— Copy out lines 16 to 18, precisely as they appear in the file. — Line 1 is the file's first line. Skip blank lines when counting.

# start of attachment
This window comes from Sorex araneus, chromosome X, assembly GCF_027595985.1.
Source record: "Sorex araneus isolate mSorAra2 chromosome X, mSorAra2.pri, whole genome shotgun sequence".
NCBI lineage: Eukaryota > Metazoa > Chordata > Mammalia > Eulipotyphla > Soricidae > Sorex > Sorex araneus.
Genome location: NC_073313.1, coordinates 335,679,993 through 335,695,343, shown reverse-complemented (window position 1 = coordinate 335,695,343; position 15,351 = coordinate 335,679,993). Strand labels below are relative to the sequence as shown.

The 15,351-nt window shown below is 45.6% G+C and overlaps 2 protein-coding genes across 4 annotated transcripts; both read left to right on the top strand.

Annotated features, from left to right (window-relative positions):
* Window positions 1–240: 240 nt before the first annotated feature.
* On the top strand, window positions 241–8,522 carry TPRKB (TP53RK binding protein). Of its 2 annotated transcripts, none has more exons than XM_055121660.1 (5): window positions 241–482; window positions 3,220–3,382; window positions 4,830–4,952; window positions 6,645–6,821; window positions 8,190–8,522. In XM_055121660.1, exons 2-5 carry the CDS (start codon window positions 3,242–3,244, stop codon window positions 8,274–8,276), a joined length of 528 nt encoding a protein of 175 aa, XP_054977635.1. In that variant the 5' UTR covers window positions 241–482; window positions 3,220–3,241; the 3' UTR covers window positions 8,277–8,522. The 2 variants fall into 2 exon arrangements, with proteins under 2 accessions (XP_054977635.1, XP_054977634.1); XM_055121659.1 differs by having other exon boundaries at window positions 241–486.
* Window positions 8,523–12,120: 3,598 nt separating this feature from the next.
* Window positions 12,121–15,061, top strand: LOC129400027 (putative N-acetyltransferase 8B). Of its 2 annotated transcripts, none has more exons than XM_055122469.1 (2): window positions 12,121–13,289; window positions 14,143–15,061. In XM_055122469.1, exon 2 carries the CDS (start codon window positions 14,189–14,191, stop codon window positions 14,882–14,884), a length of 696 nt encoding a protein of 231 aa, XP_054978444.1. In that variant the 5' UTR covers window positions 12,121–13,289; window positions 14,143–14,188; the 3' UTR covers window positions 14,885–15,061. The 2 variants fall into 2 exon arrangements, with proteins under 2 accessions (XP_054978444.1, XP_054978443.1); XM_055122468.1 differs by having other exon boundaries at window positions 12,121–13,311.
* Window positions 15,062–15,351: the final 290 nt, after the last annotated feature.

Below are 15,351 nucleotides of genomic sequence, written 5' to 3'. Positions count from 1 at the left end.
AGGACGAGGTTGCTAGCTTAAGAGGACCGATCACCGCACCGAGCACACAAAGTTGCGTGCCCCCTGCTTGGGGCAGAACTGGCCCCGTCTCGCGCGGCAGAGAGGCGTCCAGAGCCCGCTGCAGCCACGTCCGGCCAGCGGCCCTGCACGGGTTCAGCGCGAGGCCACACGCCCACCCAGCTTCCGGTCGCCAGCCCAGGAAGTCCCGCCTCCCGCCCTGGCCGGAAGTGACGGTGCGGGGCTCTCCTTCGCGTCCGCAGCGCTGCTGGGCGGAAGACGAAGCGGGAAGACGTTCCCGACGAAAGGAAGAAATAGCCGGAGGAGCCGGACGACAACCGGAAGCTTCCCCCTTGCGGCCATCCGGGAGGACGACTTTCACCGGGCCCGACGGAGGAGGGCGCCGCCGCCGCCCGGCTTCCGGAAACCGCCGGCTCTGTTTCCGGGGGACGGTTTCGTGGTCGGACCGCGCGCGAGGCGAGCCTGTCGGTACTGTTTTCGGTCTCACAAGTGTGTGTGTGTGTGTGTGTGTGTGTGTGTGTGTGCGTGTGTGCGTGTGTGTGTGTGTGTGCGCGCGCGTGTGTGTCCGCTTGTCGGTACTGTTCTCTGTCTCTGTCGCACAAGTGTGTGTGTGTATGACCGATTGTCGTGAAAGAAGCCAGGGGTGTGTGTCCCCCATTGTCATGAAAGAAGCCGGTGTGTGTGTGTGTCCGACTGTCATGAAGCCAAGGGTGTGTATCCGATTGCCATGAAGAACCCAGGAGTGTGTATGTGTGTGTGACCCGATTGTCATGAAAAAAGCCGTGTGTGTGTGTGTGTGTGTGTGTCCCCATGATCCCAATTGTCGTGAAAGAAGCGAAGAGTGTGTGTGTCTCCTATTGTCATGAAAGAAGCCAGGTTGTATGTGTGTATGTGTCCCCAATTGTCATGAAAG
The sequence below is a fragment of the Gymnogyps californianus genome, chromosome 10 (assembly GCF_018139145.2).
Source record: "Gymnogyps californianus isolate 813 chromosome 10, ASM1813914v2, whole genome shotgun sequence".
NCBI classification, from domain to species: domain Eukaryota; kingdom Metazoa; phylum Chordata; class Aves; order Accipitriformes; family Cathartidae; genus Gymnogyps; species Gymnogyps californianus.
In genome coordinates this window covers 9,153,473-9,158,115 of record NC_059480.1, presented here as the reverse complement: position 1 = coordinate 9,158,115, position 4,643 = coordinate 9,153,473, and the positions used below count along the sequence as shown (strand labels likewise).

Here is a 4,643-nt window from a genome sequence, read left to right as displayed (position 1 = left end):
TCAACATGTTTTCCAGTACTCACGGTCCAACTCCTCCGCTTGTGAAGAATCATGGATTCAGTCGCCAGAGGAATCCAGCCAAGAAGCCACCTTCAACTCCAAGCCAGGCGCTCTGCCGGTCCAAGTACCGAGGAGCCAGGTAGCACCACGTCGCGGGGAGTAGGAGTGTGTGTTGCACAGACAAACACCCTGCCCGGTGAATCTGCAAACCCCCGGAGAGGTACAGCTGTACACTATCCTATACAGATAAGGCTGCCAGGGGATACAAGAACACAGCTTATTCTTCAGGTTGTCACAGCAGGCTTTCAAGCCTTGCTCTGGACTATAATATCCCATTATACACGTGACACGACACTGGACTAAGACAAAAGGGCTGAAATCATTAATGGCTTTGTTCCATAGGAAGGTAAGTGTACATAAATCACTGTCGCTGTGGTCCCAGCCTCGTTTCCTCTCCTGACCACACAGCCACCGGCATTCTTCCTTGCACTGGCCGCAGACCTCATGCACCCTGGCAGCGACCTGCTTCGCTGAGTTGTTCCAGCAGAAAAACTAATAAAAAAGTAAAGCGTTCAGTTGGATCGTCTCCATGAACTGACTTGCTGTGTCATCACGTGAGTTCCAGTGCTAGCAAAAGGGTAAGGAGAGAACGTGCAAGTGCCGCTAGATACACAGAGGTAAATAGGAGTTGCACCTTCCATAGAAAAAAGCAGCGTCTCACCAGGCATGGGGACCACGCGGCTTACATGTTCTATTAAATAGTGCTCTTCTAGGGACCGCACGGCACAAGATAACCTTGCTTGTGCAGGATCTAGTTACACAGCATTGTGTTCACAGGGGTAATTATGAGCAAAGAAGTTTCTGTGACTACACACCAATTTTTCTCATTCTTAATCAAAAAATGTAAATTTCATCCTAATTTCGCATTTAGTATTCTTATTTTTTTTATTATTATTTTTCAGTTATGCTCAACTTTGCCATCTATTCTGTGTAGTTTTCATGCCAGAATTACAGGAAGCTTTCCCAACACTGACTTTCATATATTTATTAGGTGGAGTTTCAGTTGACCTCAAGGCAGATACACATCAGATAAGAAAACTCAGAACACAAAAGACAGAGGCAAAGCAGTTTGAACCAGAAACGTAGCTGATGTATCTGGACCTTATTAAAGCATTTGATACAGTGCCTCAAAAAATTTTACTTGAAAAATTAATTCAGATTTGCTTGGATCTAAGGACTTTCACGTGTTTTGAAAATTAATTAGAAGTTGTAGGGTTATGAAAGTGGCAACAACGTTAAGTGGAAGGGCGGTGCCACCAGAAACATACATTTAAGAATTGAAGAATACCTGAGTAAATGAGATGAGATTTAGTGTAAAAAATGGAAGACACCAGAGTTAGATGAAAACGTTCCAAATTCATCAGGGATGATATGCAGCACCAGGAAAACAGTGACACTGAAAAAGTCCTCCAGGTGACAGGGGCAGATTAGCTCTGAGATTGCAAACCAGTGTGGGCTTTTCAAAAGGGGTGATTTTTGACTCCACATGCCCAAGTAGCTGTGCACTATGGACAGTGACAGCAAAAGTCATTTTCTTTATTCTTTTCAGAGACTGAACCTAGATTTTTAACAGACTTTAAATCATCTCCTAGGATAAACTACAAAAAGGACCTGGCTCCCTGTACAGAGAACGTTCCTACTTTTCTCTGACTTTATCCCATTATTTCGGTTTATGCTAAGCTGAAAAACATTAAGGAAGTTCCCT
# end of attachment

NCBI classification, from domain to species: domain Eukaryota; kingdom Metazoa; phylum Chordata; class Aves; order Accipitriformes; family Cathartidae; genus Gymnogyps; species Gymnogyps californianus.
In genome coordinates this window covers 9,153,473-9,158,115 of record NC_059480.1, presented here as the reverse complement: position 1 = coordinate 9,158,115, position 4,643 = coordinate 9,153,473, and the positions used below count along the sequence as shown (strand labels likewise).

Here is a 4,643-nt window from a genome sequence, read left to right as displayed (position 1 = left end):